Document Information


Part I Introduction

1.  Overview

2.  Using the Tutorial Examples

Part II The Web Tier

3.  Getting Started with Web Applications

4.  Java Servlet Technology

5.  JavaServer Pages Technology

The Example JSP Pages

The Life Cycle of a JSP Page

Translation and Compilation



Handling JSP Page Errors

Creating Static Content

Response and Page Encoding

Creating Dynamic Content

Using Objects within JSP Pages

Using Implicit Objects

Using Application-Specific Objects

Using Shared Objects

Unified Expression Language

Immediate and Deferred Evaluation Syntax

Immediate Evaluation

Deferred Evaluation

Value and Method Expressions

Value Expressions

Method Expressions

Defining a Tag Attribute Type

Deactivating Expression Evaluation

Literal Expressions

Resolving Expressions

Process of Expression Evaluation

EL Resolvers

Implicit Objects


Reserved Words

Examples of EL Expressions


Using Functions

Defining Functions

JavaBeans Components

JavaBeans Component Design Conventions

Creating and Using a JavaBeans Component

Setting JavaBeans Component Properties

Retrieving JavaBeans Component Properties

Using Custom Tags

Declaring Tag Libraries

Including the Tag Library Implementation

Reusing Content in JSP Pages

Transferring Control to Another Web Component

jsp:param Element

Including an Applet

Setting Properties for Groups of JSP Pages

Deactivating EL Expression Evaluation

Declaring Page Encodings

Defining Implicit Includes

Eliminating Extra White Space

Further Information about JavaServer Pages Technology

6.  JavaServer Pages Documents

7.  JavaServer Pages Standard Tag Library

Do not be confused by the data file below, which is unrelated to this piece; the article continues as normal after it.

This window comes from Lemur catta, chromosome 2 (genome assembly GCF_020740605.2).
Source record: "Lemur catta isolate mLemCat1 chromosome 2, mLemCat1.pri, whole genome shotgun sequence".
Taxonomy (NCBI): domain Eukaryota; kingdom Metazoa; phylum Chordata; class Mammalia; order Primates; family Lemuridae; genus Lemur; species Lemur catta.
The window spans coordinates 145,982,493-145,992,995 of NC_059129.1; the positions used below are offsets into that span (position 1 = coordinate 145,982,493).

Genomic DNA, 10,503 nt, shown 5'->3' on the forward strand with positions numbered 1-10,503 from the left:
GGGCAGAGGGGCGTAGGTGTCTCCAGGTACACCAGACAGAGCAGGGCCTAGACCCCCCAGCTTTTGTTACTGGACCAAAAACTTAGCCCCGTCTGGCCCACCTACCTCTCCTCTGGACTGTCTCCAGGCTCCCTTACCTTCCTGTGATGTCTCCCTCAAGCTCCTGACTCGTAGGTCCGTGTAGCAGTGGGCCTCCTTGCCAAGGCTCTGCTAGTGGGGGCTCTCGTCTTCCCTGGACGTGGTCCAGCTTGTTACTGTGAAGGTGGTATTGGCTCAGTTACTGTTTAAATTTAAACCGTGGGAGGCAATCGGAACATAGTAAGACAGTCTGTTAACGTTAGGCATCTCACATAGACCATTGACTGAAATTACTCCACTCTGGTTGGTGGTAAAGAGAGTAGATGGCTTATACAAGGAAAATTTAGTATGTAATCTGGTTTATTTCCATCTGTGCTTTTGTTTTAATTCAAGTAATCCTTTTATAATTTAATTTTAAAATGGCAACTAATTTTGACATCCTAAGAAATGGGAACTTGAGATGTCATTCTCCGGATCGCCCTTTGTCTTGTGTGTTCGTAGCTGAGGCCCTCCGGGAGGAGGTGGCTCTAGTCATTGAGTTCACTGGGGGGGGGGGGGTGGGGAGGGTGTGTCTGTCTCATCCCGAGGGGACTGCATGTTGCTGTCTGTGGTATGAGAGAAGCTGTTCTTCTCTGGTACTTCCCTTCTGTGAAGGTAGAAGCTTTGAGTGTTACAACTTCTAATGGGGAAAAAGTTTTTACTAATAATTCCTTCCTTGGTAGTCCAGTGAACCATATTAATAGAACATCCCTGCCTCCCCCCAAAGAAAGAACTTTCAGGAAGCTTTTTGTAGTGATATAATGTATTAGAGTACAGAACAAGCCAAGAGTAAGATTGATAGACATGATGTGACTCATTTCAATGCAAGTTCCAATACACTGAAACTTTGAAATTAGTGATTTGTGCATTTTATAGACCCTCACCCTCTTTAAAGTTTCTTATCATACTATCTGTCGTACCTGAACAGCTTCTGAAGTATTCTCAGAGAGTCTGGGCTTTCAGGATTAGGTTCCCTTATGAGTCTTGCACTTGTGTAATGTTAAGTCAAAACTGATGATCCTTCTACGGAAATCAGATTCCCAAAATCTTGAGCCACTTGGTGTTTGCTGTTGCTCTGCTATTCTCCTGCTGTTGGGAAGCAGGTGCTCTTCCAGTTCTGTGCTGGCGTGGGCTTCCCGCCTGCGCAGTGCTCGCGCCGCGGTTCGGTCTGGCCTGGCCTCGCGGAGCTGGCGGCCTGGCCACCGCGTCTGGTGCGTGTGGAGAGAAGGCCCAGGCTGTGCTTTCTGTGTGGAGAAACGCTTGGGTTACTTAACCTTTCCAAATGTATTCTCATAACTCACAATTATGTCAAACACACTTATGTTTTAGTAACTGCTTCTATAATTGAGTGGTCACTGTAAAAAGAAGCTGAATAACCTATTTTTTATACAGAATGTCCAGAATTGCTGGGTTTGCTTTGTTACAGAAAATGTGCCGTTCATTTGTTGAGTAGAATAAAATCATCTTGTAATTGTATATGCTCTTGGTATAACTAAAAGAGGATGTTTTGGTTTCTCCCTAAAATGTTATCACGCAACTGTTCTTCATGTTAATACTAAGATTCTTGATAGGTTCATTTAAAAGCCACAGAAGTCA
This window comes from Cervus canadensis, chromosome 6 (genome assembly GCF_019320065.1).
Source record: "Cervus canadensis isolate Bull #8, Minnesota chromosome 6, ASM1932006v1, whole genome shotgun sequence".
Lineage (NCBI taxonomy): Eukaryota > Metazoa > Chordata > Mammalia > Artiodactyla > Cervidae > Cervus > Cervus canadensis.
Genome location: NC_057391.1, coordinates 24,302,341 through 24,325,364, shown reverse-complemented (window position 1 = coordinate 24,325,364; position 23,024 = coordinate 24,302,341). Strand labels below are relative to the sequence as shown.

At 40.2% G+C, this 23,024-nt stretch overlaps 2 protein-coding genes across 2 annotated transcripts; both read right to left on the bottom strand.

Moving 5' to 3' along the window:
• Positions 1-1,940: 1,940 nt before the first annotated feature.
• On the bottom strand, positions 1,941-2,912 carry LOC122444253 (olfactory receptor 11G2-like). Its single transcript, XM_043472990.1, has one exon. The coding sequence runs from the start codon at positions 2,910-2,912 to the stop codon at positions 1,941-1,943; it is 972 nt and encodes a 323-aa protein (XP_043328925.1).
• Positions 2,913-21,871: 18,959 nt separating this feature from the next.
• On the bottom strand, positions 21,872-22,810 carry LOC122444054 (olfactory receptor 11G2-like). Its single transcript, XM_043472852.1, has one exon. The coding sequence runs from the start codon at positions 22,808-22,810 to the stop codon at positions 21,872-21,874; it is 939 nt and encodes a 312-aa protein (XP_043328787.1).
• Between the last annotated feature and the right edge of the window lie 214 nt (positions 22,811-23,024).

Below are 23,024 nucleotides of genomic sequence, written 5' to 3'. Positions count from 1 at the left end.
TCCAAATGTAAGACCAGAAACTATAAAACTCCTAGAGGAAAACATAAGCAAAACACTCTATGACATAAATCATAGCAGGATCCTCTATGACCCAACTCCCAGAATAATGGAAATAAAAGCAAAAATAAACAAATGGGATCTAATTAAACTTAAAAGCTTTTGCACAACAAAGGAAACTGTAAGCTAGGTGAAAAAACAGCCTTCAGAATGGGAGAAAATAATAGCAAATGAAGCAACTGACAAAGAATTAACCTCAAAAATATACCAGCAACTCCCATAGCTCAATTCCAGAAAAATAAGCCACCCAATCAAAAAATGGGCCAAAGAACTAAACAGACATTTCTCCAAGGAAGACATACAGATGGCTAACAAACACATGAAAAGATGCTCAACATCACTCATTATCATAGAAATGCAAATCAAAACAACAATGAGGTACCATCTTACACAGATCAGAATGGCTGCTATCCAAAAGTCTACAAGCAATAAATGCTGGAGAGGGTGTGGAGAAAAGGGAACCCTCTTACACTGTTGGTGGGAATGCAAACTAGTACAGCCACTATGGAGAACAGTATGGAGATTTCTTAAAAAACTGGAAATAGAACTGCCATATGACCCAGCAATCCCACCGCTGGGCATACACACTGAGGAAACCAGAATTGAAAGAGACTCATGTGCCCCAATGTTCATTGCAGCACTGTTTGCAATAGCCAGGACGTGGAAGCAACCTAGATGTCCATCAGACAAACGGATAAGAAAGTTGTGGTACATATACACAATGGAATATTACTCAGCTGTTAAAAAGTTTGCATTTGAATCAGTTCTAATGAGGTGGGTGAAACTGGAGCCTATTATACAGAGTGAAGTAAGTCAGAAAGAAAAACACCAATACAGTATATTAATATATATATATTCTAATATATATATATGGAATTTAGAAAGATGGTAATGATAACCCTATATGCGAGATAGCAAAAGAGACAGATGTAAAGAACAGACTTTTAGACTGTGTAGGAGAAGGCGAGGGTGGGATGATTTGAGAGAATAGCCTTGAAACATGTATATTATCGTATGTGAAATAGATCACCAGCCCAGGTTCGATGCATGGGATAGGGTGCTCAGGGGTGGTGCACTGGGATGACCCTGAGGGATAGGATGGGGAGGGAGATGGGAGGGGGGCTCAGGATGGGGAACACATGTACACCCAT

8.  Custom Tags in JSP Pages

9.  Scripting in JSP Pages

10.  JavaServer Faces Technology

11.  Using JavaServer Faces Technology in JSP Pages

12.  Developing with JavaServer Faces Technology

13.  Creating Custom UI Components

14.  Configuring JavaServer Faces Applications

15.  Internationalizing and Localizing Web Applications

Part III Web Services

16.  Building Web Services with JAX-WS

17.  Binding between XML Schema and Java Classes

18.  Streaming API for XML

19.  SOAP with Attachments API for Java

Part IV Enterprise Beans

20.  Enterprise Beans

21.  Getting Started with Enterprise Beans

22.  Session Bean Examples

23.  A Message-Driven Bean Example

Part V Persistence

24.  Introduction to the Java Persistence API

25.  Persistence in the Web Tier

26.  Persistence in the EJB Tier

27.  The Java Persistence Query Language

Part VI Services

28.  Introduction to Security in the Java EE Platform

29.  Securing Java EE Applications

30.  Securing Web Applications

31.  The Java Message Service API

32.  Java EE Examples Using the JMS API

33.  Transactions

34.  Resource Connections

35.  Connector Architecture

Part VII Case Studies

36.  The Coffee Break Application

37.  The Duke's Bank Application

Part VIII Appendixes

A.  Java Encoding Schemes

B.  About the Authors



What Is a JSP Page?

A JSP page is a text document that contains two types of text: static data, which can be expressed in any text-based format (such as HTML, SVG, WML, and XML), and JSP elements, which construct dynamic content.

The recommended file extension for the source file of a JSP page is .jsp. The page can be composed of a top file that includes other files that contain either a complete JSP page or a fragment of a JSP page. The recommended extension for the source file of a fragment of a JSP page is .jspf.

The JSP elements in a JSP page can be expressed in two syntaxes, standard and XML, though any given file can use only one syntax. A JSP page in XML syntax is an XML document and can be manipulated by tools and APIs for XML documents. This chapter and Chapters Chapter 7, JavaServer Pages Standard Tag Library through Chapter 9, Scripting in JSP Pages document only the standard syntax. The XML syntax is covered in Chapter 6, JavaServer Pages Documents.

A Simple JSP Page Example